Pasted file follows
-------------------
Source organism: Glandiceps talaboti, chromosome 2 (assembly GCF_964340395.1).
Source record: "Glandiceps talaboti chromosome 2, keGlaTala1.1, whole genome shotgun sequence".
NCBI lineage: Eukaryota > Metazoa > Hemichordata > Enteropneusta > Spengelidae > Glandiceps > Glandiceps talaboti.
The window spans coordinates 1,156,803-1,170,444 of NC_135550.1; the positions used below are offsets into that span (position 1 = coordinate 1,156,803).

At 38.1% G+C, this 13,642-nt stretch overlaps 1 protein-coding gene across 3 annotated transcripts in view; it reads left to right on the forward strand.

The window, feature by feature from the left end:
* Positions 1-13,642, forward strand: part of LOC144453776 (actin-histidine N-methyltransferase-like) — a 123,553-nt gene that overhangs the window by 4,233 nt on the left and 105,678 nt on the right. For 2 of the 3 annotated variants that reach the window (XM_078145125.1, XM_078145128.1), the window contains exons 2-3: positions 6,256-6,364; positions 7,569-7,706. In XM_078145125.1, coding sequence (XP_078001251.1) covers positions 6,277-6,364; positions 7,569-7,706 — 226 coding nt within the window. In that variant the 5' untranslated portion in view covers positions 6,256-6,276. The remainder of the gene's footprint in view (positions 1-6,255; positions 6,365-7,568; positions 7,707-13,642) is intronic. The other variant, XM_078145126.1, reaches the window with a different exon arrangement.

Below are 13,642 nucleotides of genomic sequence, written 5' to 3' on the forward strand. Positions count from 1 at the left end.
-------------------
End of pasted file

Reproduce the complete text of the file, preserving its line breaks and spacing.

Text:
Source organism: Glandiceps talaboti, chromosome 2 (assembly GCF_964340395.1).
Source record: "Glandiceps talaboti chromosome 2, keGlaTala1.1, whole genome shotgun sequence".
NCBI lineage: Eukaryota > Metazoa > Hemichordata > Enteropneusta > Spengelidae > Glandiceps > Glandiceps talaboti.
The window spans coordinates 1,156,803-1,170,444 of NC_135550.1; the positions used below are offsets into that span (position 1 = coordinate 1,156,803).

At 38.1% G+C, this 13,642-nt stretch overlaps 1 protein-coding gene across 3 annotated transcripts in view; it reads left to right on the forward strand.

The window, feature by feature from the left end:
* Positions 1-13,642, forward strand: part of LOC144453776 (actin-histidine N-methyltransferase-like) — a 123,553-nt gene that overhangs the window by 4,233 nt on the left and 105,678 nt on the right. For 2 of the 3 annotated variants that reach the window (XM_078145125.1, XM_078145128.1), the window contains exons 2-3: positions 6,256-6,364; positions 7,569-7,706. In XM_078145125.1, coding sequence (XP_078001251.1) covers positions 6,277-6,364; positions 7,569-7,706 — 226 coding nt within the window. In that variant the 5' untranslated portion in view covers positions 6,256-6,276. The remainder of the gene's footprint in view (positions 1-6,255; positions 6,365-7,568; positions 7,707-13,642) is intronic. The other variant, XM_078145126.1, reaches the window with a different exon arrangement.

Below are 13,642 nucleotides of genomic sequence, written 5' to 3' on the forward strand. Positions count from 1 at the left end.